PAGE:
So the question is: what is going on here? Once the outside UI thread is waiting at the synchronized block in modifyFoo, why does the inner thread get back ahold of the lock before modifyFoo makes it "out of the wings"? Cannot synchronized blocks "self queue"?

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Why are you synchronizing on some random Object? Try using one Object instance if you want to actually synchronize on that object. Otherwise, you need to synchronize the method (or at the block level). And use a Lock if you want a lock. –  Elliott Frisch Jan 14 at 4:04
    
add a timestamp to Log.d("thread", "loop"); –  alfasin Jan 14 at 4:06
    
@ElliottFrisch In the actual source, that object is an Android SurfaceHolder; I am trying to match the Android SurfaceView example as closely as I can. Notice that I only have one object instance (the inner and outer classes each maintain a reference to it, but there is only one instance; as far as I'm aware, maintaining a reference to an object as a field in a class does not create a new instance of the same class). –  hunt Jan 14 at 4:12
    
@alfasin The deed is done –  hunt Jan 14 at 4:18

2 Answers 2

up vote 1 down vote accepted

Whenever any synchronized completes it's execution it notifies to all the other threads waiting for the lock on the same object bu saying.

I am releasing the lock on this object any one of you can start execution.

Now the choice of which thread will be given the lock is random.(I would say unknown).

In your example:

lets say thread loop is executing and modifyFoo method is called.

the thread which is running modifyFoo will wait until lock is released now the moment lock is released because of the while loop another thread is put into wait for lock on the same object and any one of them is picked. now your modifyFoo is still waiting untill this loop finishes and same thing happens again.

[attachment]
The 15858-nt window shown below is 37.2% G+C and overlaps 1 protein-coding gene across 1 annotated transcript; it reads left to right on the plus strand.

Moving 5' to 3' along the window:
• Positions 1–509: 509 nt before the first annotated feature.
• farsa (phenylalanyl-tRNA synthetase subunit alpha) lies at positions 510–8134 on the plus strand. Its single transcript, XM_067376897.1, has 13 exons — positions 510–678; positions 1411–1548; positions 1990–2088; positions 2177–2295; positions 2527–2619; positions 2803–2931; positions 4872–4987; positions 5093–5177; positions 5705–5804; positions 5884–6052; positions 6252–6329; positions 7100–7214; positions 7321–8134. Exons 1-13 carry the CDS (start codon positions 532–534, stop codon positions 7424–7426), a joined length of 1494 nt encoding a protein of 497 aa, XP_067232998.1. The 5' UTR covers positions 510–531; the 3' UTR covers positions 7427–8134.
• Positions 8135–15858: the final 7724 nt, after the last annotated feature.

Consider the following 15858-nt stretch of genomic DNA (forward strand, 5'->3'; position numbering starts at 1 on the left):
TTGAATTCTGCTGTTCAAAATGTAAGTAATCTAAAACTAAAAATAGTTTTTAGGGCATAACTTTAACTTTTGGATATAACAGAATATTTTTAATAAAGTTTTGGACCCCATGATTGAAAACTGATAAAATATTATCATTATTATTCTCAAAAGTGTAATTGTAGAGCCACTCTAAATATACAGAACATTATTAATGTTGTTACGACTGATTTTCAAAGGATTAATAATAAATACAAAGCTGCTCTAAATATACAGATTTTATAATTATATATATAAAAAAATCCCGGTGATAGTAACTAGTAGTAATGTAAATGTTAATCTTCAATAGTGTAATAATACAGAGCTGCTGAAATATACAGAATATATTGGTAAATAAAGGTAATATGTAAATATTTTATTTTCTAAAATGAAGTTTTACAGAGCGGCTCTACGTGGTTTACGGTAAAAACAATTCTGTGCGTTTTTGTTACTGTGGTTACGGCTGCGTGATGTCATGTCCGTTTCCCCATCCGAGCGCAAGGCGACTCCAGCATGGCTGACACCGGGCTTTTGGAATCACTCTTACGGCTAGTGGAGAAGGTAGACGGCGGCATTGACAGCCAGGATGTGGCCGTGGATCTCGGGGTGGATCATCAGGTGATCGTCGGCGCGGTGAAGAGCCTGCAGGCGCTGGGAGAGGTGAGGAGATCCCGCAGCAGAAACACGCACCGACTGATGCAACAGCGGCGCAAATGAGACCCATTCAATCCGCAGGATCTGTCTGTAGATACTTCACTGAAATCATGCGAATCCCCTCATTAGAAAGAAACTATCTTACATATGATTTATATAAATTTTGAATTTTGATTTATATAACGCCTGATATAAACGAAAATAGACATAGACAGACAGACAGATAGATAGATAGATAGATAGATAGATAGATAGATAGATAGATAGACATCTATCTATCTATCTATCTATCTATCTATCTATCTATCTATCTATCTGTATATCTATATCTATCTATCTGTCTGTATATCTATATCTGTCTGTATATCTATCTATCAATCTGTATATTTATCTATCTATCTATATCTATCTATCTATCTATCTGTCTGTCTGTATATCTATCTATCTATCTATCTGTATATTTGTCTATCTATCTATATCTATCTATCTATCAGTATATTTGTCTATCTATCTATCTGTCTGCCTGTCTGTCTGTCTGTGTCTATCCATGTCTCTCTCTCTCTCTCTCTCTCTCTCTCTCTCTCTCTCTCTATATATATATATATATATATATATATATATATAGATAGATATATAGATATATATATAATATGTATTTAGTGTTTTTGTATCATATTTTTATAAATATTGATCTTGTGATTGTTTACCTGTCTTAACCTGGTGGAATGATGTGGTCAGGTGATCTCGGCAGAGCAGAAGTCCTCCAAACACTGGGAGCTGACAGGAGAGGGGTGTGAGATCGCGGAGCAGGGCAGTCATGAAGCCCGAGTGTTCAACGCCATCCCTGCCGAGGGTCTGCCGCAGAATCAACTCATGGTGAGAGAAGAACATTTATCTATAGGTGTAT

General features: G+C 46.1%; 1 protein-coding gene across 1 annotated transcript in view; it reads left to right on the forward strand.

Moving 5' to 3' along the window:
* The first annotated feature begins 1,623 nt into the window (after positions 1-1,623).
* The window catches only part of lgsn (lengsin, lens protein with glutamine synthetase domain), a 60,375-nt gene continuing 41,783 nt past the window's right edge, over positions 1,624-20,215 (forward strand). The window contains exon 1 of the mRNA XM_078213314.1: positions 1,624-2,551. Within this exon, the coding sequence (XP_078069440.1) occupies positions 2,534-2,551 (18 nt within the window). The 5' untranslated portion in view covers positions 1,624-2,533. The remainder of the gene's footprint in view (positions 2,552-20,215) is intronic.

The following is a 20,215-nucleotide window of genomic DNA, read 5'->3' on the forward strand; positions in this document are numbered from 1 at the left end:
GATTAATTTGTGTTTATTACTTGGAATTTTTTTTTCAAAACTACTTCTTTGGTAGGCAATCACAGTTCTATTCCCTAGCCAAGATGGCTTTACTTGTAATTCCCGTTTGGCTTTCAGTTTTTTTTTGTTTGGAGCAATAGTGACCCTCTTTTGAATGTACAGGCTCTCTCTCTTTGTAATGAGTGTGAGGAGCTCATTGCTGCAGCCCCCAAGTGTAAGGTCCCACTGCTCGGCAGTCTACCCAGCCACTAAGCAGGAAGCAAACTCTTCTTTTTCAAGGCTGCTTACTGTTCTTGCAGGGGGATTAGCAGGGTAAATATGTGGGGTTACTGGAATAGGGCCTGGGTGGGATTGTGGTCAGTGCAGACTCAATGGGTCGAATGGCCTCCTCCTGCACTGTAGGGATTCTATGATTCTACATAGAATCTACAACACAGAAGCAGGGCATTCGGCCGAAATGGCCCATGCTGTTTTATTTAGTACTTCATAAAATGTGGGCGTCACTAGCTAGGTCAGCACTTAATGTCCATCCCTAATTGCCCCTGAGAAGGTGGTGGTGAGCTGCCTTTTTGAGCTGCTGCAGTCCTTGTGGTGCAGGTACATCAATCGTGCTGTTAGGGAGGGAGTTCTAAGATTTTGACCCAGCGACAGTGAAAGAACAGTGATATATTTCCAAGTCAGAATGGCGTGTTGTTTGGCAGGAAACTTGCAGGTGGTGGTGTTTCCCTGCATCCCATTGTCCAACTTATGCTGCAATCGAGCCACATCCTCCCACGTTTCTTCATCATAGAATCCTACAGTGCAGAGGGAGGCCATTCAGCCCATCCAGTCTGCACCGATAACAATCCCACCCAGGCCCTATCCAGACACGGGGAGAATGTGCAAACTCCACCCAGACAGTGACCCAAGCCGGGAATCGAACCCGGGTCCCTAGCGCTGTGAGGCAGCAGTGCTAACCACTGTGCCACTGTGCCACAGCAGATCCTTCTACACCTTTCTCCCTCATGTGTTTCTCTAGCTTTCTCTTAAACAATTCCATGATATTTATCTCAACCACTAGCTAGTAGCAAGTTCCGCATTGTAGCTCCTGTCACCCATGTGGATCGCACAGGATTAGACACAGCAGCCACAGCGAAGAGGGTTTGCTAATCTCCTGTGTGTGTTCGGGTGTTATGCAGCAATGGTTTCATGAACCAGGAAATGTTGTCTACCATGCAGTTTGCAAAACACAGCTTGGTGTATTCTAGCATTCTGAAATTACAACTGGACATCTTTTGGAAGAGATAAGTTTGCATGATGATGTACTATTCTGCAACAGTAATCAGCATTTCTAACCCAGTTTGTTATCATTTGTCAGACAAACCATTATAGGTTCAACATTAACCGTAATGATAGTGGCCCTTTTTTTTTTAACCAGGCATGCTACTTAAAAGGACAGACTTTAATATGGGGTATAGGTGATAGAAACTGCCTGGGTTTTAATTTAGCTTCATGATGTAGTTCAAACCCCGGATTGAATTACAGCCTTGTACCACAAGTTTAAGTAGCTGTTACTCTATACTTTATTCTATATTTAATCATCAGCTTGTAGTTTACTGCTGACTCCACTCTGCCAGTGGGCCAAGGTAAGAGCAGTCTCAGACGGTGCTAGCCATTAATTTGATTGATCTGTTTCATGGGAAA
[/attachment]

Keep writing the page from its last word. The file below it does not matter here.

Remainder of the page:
So after a few executions of thread loop(which will be random) modify foo gets and opportunity to execute.

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So the answer is indeed that the JMP between the end and the beginning of the while loop is effectively instantaneous? –  hunt Jan 14 at 4:31
    
exactly. sending a notification in thread pool for threads waiting on an object and selecting one is not so instantaneous. –  vipul mittal Jan 14 at 4:33
    
I guess now that I think about it as a single instruction, it makes plenty of sense. Guess I was thinking too mathematically, not about the actual engineering of the system! –  hunt Jan 14 at 4:35

The thing to remember here is that once a thread blocks waiting for a critical section to become free, it's then up to the scheduler to decide when to yield, and without any other code telling the other threads how to behave, such as wait() or notify(), the scheduler isn't obligated to "be nice", pardon the pun. See Difference between Synchronized block with wait/notify and without them?

Back in the day of of pre-Java 1.5, using synchronized/wait/notify was necessary, but in modern code with the java.util.concurrency package, it's recommended to use the following paradigm for concurrency in order to make locking errors less likely and avoid deadlock or starvation: http://docs.oracle.com/javase/7/docs/api/java/util/concurrent/locks/Condition.html